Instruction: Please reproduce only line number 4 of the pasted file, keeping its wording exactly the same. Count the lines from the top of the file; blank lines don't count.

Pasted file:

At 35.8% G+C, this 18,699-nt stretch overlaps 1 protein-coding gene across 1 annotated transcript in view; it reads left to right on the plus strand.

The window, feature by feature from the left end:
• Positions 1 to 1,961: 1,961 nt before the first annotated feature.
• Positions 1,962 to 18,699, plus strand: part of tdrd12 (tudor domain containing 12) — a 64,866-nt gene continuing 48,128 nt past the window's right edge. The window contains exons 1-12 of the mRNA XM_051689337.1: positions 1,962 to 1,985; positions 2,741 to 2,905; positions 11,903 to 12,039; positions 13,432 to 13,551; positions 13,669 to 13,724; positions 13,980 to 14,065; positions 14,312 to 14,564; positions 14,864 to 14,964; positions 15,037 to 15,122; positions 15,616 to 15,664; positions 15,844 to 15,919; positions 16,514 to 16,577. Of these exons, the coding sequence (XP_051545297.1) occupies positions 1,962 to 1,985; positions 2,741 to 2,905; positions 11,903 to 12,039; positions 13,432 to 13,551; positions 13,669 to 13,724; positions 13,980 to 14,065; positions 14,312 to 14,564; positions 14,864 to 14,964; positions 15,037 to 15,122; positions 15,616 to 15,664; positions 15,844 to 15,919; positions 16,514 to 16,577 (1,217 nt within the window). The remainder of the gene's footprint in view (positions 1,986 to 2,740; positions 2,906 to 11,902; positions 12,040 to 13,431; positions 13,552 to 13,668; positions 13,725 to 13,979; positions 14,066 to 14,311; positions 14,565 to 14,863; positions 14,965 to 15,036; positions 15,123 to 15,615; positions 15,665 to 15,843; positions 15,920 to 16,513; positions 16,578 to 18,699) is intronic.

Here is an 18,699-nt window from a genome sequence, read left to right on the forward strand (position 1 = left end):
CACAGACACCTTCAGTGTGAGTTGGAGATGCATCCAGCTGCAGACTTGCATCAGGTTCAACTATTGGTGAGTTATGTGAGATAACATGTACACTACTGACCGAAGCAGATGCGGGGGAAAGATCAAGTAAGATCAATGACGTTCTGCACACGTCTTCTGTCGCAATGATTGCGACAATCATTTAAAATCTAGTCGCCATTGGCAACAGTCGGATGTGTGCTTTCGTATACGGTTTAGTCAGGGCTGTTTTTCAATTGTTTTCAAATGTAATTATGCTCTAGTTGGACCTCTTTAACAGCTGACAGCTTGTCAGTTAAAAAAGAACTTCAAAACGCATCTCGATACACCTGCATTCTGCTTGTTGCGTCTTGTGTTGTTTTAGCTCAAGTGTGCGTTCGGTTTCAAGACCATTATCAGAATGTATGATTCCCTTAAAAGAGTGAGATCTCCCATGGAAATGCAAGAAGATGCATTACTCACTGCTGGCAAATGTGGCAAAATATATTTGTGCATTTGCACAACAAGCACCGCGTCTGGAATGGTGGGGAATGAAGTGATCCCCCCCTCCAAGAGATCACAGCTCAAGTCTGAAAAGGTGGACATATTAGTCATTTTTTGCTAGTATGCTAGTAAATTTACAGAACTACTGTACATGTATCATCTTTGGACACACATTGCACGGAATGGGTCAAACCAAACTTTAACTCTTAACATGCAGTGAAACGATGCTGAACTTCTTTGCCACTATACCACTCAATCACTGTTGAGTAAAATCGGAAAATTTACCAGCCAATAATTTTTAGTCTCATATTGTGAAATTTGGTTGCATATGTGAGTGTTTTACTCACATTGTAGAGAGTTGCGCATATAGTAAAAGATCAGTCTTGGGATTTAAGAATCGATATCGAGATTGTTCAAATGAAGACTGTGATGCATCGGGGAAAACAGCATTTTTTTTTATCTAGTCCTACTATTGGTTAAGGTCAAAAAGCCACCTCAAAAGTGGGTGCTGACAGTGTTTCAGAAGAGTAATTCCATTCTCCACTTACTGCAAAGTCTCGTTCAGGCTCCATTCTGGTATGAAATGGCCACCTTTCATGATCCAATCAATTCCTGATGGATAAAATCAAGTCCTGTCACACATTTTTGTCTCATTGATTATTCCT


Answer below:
• Positions 1,962 to 18,699, plus strand: part of tdrd12 (tudor domain containing 12) — a 64,866-nt gene continuing 48,128 nt past the window's right edge. The window contains exons 1-12 of the mRNA XM_051689337.1: positions 1,962 to 1,985; positions 2,741 to 2,905; positions 11,903 to 12,039; positions 13,432 to 13,551; positions 13,669 to 13,724; positions 13,980 to 14,065; positions 14,312 to 14,564; positions 14,864 to 14,964; positions 15,037 to 15,122; positions 15,616 to 15,664; positions 15,844 to 15,919; positions 16,514 to 16,577. Of these exons, the coding sequence (XP_051545297.1) occupies positions 1,962 to 1,985; positions 2,741 to 2,905; positions 11,903 to 12,039; positions 13,432 to 13,551; positions 13,669 to 13,724; positions 13,980 to 14,065; positions 14,312 to 14,564; positions 14,864 to 14,964; positions 15,037 to 15,122; positions 15,616 to 15,664; positions 15,844 to 15,919; positions 16,514 to 16,577 (1,217 nt within the window). The remainder of the gene's footprint in view (positions 1,986 to 2,740; positions 2,906 to 11,902; positions 12,040 to 13,431; positions 13,552 to 13,668; positions 13,725 to 13,979; positions 14,066 to 14,311; positions 14,565 to 14,863; positions 14,965 to 15,036; positions 15,123 to 15,615; positions 15,665 to 15,843; positions 15,920 to 16,513; positions 16,578 to 18,699) is intronic.